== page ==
Friday, July 27, 2007

2007-07-27 Lu Tatt -- What's better -- Red-and-Black, or Black-only?

A while back, I did a rough concept painting for a tattoo for a buddy of mine.

Last night, I got a bee in my bonnet, and decided it was time to do a version that Lu could take to his tattoo artist.

He's only going to see this tomorrow, but I'd love any responses nevertheless. Which do you prefer? The red-and-black one, or the black-only?

2007-07-27 Lu Tatt Black and White Cropped

In order to make this pic, I searched through IMSI's 202 000 MASTER CLIPS. It's a set of CDs I bought on sale years ago. It's got some of my favourite TIFF images on it... stuff culled from the Dover clipart libraries. Old fashioned woodcuts and engravings. Beautiful stuff.

Searching through, I came across dozens of images that might fit the world Lu was trying to evoke for his arm.

My key criteria in deciding on the images were:

1. The images all need to 'fit' together. They need to feel as though they're part of the same image set.

2. By the end of the process, the tattoo design would need to be inkable by a tattoo artist. This also means that the design would need to be copyable by the tattoo artist. Most tattoo artists don't like to use transfer printers to lay the design down on the skin. They like to trace it by hand. This gives them loads of control, and the ability to make the artwork their own.

3. I had to feel comfortable with the images myself. They need to be appeal to my own aesthetic sense.

So I dragged all of my shortlisted images into CorelDraw 10, where I assembled various rough options, discarding several as they landed on the page.

I lucked on a delicious metal tower, which I squashed down and cleaned up a bit.

The orb mounted on top of the tower is an old earth globe. The coupling device is the same orb turned upside down, with the legs used as a jewel clip, and the earth portion cut away.

The arms are from a Japanese print of a samurai warrior. I had to do quite a lot of hard surgery to get the arms at the right angle, with the right amount of muscularity. The one on the right had the arm detached from the hand and tilted radically.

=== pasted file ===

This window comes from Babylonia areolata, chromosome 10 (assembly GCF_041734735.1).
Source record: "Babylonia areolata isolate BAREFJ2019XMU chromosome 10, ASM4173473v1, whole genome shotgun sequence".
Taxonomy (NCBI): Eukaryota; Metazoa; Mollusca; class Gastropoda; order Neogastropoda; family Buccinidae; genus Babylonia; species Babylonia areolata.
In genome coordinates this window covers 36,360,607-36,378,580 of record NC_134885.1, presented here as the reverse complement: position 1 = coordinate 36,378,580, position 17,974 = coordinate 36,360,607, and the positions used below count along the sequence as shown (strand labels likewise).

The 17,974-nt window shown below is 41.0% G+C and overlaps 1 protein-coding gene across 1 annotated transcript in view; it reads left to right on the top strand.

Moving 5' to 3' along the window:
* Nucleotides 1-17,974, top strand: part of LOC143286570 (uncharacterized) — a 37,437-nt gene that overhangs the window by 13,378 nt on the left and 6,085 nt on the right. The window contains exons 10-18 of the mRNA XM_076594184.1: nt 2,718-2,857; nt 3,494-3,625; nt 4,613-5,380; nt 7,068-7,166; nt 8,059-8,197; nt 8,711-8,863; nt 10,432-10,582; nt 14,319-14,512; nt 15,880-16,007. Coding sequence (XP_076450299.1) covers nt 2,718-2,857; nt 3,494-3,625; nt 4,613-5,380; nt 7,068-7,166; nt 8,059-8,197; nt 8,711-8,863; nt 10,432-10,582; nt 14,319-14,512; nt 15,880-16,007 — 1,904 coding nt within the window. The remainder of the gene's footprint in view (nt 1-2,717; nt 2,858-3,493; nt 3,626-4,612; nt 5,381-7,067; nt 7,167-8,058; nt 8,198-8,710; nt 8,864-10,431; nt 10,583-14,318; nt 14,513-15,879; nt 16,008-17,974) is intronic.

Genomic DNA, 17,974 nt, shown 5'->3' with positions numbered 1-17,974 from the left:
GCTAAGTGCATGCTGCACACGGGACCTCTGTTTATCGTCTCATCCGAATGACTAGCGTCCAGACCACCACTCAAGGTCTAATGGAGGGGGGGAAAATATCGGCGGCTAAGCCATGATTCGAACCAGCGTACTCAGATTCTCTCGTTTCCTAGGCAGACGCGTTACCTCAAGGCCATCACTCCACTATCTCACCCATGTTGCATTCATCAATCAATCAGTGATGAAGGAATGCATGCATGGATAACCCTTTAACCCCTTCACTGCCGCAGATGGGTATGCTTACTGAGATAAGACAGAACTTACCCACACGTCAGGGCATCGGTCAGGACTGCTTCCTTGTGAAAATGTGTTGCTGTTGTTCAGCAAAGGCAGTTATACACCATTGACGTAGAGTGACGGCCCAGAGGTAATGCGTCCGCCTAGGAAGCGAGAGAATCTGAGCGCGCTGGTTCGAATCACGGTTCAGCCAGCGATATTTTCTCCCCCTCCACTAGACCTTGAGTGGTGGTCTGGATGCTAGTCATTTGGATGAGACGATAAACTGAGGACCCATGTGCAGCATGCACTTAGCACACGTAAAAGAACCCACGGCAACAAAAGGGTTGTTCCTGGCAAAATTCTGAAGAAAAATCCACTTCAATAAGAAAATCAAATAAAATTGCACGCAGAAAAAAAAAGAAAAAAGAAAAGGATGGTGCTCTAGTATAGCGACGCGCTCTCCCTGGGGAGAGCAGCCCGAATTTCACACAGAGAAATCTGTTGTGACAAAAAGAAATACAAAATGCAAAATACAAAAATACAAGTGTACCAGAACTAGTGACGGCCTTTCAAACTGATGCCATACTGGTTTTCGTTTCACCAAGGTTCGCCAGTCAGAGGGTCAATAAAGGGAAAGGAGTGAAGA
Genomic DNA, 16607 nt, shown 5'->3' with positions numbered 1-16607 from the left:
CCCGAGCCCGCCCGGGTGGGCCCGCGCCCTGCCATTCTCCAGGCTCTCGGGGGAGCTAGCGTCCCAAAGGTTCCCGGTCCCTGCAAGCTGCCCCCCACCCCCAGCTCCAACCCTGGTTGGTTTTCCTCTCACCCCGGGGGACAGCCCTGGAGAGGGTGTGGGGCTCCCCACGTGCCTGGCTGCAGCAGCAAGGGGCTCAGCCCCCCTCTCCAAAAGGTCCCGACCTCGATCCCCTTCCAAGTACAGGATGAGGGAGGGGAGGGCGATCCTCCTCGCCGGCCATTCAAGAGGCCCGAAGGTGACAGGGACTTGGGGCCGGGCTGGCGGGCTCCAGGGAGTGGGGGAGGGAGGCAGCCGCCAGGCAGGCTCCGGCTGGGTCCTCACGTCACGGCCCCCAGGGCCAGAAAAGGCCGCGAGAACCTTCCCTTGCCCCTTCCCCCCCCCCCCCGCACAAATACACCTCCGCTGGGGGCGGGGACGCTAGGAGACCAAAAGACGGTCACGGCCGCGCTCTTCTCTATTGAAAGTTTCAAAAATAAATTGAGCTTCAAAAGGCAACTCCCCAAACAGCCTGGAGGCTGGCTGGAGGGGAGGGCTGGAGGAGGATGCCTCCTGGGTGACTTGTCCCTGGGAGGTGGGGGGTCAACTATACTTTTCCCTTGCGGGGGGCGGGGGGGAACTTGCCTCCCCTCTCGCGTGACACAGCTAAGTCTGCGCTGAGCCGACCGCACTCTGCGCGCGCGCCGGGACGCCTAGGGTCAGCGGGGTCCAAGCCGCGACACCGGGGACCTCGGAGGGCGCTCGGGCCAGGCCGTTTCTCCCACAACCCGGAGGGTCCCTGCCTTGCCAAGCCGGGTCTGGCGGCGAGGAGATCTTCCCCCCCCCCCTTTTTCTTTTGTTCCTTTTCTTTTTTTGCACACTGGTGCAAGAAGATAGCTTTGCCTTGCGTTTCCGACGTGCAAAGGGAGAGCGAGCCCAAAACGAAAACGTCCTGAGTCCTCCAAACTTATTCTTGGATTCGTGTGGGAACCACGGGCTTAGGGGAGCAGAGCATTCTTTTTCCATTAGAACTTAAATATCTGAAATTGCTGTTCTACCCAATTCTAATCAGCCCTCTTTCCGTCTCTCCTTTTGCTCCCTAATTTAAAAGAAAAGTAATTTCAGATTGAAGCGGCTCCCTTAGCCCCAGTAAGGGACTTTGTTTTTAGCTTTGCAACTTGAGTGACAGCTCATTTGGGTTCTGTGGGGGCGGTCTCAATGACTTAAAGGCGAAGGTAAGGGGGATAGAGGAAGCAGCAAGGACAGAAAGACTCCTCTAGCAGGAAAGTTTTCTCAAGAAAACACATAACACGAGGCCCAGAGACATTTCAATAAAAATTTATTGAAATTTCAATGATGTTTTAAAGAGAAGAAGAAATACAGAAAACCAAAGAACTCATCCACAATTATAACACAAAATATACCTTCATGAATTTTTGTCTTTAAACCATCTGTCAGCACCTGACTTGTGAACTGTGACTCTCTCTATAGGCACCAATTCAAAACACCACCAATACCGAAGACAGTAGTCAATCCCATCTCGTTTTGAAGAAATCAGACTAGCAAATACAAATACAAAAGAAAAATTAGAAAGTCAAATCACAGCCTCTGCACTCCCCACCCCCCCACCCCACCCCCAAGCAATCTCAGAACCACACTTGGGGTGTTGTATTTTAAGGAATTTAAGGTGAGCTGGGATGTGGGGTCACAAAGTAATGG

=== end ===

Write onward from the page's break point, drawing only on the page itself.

The rope extending from the arms comes from a decorative border that I modified slightly. The rope will go all the way around Lu's bicep. In my actual working drawing, it's really long both ways.

The hammer and axe are two separate images that I've modified to get the lighting right. The tassles on their handles come from a set of curtain tassles on one of the CDs.

The rays radiating from the earth come from a stylised representation of the sun. I sliced out the smiley face in the centre, and stuck it behind.

And that was just the first stage!

Next came a whole bunch of me turning the grouped bunch of disparate elements into a bitmap (I converted to RGB), in fairly high res, but not overly so. Once I'd done that, I used Corel Trace with a whole bunch of modifiers on to simplify the image from the very fussy engraving-style that it had. Then I converted that to a bitmap, messed with it more, and reconverted it to vector art.

Finally, after all sorts of vector modifications, I was ready to go into the long third phase... Photoshop.

I played and played and played. And then some more. The playing involved blurring and filtering and layering and blending and painting and erasing and sharpening and blurring and and and and and. The interesting parts for me were the painting and the erasing.

I sent Lu a prior version of this, which was just black ink on skin. But there was something missing. And I couldn't spot what.

So I played some more. And thanks to a happy accident with a blending layer, I found myself able to make a red and black duotone. Red and black are two very reliable and durable tattoo inks, so that's why I chose those. I basically wanted to make sure that Lu would have no hassles getting this tatt interpreted and onto his arm.

If I were in the market for a tattoo with a tower on it, this would be a version I would be happy to have on my arm.

Let's hope it works for Lu when he sees it tomorrow morning. And let's hope even more that his tattoo artist finds it inkable!

This design was made on my Toshiba Tecra M4 tablet PC using CorelDraw 10 and Photoshop CS2. Snow Patrol and Arcade Fire were playing all the way through.

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